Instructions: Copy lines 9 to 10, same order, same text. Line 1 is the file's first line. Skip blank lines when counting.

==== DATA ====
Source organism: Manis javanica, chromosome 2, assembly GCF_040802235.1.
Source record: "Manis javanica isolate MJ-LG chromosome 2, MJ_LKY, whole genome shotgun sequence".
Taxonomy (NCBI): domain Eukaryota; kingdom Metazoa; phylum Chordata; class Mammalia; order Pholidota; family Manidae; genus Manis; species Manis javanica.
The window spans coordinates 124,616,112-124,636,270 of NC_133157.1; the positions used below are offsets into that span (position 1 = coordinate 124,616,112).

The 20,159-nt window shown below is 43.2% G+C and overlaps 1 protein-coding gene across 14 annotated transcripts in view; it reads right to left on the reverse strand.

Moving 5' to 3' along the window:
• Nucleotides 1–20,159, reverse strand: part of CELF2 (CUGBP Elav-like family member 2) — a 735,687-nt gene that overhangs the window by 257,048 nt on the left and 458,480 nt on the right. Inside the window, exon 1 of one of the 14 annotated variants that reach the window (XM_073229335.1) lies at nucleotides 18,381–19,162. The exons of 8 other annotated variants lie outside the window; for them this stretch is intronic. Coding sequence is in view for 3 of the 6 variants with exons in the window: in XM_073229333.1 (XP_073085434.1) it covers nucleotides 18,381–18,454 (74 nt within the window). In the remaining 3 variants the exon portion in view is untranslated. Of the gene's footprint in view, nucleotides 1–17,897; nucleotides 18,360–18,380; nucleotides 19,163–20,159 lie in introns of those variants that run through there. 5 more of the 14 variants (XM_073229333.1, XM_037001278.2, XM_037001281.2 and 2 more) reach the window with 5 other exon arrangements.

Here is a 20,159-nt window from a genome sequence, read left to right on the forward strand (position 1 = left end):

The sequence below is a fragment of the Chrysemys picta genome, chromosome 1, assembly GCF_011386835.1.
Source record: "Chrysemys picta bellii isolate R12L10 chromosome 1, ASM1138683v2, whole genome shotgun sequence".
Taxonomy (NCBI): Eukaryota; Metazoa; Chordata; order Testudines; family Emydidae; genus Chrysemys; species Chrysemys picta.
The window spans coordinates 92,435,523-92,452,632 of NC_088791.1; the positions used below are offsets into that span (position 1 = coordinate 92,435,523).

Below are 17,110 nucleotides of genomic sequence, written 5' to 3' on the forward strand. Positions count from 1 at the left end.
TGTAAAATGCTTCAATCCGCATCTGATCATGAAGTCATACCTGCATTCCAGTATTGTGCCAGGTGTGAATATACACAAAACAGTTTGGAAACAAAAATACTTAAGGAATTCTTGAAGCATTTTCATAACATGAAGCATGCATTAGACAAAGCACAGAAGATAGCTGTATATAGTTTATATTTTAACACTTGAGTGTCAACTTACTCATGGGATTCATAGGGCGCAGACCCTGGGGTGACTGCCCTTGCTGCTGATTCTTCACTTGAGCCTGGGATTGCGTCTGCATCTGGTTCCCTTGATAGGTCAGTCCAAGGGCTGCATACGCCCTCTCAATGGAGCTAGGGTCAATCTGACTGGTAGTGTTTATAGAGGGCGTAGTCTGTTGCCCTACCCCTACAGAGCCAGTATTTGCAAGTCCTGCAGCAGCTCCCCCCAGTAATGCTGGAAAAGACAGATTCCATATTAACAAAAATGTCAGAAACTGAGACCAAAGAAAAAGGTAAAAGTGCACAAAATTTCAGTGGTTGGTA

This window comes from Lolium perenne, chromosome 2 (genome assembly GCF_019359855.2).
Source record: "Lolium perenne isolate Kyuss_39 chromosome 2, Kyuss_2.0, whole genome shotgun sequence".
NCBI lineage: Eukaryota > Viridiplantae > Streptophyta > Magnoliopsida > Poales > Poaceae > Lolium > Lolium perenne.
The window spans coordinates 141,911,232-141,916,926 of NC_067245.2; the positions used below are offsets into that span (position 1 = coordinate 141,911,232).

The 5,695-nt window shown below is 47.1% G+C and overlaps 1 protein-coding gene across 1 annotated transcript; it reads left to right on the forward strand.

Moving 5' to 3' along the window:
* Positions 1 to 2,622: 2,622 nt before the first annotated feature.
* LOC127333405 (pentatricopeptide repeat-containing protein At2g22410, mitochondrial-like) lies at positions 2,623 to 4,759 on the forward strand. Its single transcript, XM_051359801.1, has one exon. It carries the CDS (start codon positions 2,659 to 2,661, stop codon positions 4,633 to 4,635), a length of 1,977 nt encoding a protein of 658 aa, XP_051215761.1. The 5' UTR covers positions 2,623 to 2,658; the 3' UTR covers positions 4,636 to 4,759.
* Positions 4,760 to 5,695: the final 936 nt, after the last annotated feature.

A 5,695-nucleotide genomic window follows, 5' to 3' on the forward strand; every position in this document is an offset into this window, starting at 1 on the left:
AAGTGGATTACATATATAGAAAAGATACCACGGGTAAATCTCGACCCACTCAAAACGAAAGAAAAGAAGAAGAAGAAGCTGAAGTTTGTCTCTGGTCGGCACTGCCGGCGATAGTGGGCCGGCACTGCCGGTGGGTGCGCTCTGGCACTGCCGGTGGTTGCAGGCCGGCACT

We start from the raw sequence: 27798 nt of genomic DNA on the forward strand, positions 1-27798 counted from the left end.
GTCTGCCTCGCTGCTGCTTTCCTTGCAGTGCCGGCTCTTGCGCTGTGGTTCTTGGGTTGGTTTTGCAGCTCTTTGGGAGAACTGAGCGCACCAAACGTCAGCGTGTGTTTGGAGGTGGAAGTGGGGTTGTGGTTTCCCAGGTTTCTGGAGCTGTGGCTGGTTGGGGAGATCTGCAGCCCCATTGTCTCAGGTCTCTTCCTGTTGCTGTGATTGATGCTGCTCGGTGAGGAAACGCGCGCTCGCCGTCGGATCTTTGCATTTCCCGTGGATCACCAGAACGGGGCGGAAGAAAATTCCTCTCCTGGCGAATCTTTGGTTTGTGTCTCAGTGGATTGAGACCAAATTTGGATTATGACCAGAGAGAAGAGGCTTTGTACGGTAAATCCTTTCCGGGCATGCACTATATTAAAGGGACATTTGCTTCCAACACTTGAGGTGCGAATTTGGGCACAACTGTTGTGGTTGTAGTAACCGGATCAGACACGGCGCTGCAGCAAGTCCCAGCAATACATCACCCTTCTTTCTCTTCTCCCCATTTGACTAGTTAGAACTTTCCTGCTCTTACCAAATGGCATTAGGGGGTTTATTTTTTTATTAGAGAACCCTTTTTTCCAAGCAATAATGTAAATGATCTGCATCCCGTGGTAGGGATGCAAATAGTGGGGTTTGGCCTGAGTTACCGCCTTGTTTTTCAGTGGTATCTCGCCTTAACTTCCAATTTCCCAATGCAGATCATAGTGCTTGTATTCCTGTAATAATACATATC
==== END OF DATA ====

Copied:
The sequence below is a fragment of the Chrysemys picta genome, chromosome 1, assembly GCF_011386835.1.
Source record: "Chrysemys picta bellii isolate R12L10 chromosome 1, ASM1138683v2, whole genome shotgun sequence".